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Mr. Stephen Dorrell (Charnwood) (Con): I, too, welcome the publication of the national service framework. I do not claim to have read every word of it, but I have read a fair number. It reads well as a clear aspirational statement of a joined-up service—to use the modern idiom—that is built around the needs of individual patients. It gives patients and service users in the social care system a clear framework within which the service will be delivered. The NSF is an entirely welcome and overdue statement of our aspirations for the service that we all want delivering, and nothing that I go on to say should be interpreted as resiling from or qualifying that in any way. I genuinely buy into the description of the service set out in the framework.

Having read several documents produced by the Department of Health over the past few years, I wonder what linking or delivery mechanism will connect the clear and attractive description of the service that we want with the actual service on the ground. My hon. Friend the Member for South Cambridgeshire (Mr. Lansley) also made that point. I agree with the Minister that we do not want a snowstorm of micro-targets to define every single output. However, there is a difference between a snowstorm of targets and, to use the Minister's words, a statement of aspiration under which occasional audits will be conducted, but with the eventual target of delivering an up-and-running service in its entirety some 10 years from now.

The hon. Member for South Swindon (Ms Drown) described the kind of maternity service that she wanted, which is one of the subsets of the services defined in the framework. I agreed with virtually everything that she said, but I have heard similar views expressed in the House since the day on which I was first appointed as a Health Minister—I am sorry to admit that that was 14 years ago. It was not the case that our ambitions for the services lacked clarity, but something more urgent always tended to squeeze out important aspirations such as those about which she spoke.

If we really want to depress ourselves for a moment, I can remind the House of the history of mental health service delivery over the past 40 years. During that period, the vision of how our mental health services should develop has been debated, but if hon. Members read Enoch Powell's speeches as Health Minister in the early 1960s, they will find something that is recognisably the same definition of the mental health service that we want to see and which has been redefined and redefined over in official documents—I was responsible for some, as both a junior Health Minister and as Secretary of State—for 40 years. The difficulty is not defining the aspiration, which the national service framework does admirably, but getting the connection mechanism between the aspiration and the delivery.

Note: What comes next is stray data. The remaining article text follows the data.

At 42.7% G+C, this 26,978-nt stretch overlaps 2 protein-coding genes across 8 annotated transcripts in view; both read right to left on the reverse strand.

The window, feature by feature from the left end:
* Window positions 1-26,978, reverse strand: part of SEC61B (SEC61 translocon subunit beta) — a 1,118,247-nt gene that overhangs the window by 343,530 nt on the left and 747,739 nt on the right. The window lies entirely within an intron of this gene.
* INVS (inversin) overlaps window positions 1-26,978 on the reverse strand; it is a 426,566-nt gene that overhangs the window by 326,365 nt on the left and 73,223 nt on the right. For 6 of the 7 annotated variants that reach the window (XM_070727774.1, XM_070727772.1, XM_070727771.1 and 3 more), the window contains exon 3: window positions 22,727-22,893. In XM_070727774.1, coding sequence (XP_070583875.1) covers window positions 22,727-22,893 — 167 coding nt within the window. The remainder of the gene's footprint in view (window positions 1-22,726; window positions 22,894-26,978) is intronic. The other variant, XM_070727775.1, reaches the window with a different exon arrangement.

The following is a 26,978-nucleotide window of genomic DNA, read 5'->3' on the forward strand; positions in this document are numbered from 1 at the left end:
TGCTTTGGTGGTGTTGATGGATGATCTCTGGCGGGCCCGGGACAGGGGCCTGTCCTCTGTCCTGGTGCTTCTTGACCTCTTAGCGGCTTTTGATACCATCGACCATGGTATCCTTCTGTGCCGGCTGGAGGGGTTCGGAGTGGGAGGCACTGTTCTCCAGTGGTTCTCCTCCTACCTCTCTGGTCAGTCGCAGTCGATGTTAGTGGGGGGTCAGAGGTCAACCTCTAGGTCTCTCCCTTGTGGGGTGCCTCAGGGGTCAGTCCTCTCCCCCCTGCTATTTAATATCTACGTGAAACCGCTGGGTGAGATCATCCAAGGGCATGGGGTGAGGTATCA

My hon. Friend the Member for South Cambridgeshire was right to emphasise the danger of defining something that is important because it is in today's headlines or is a life-and-death matter in the short term. That always puts it ahead of the delivery of long-term objectives, whether it is maternity care,
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mental health services, which are part of the national service framework, or the other longer term aspects of health care delivery.

I say to the Minister in all seriousness that the document is good, but it is not good enough to say that we will look back in 10 years' time to see how we got on. I know that he is not saying that, but the danger of doing that is inherent in what he says. How many documents issued in 1994 has he checked to see whether their aspirations were delivered in the intervening 10 years? That is, perhaps, the test because many of the aspirations have not changed much over the years. It is, of course, an easy escape to say that a Tory Government were in office at the time, but if he reads the definitions of service ambition in terms of service delivery that were issued by the Department under Tory Ministers, and not even those issued by the professionals under Tory Ministers, he will find that they have not changed much, any more than the definition of maternity services has changed. The description of maternity services by the hon. Member for South Swindon was, I am sure she would agree, identical to the one that was issued in my time as a Health Minister when Julia Cumberlege was responsible for changing childbirth. That story repeats itself throughout health care.

The real challenge for Health Ministers is to find a connection mechanism. When my right hon. and learned Friend the Member for Rushcliffe (Mr. Clarke) was Health Secretary, he used to say that it was a wonderful job with a good office. The officials presented him with an enormous array of impressive levers and he had to decide their positions and which one he wanted to pull, but he always doubted whether the levers he was invited to pull were connected to anything. That test needs to be applied to the national service framework.

Against that background of a degree of scepticism born of disappointment—that is, I think, the best way to put it—I offer a couple of thoughts on how we might improve our chances of delivering this noble ambition, which I think is a shared objective. The first is to consider the concept set out in the NSF of children's trusts. I read the wording of that with interest and there is a kernel of a good idea, but the problem with children's trusts, as with so much else in the document, is that they rely on improving co-operation between agencies.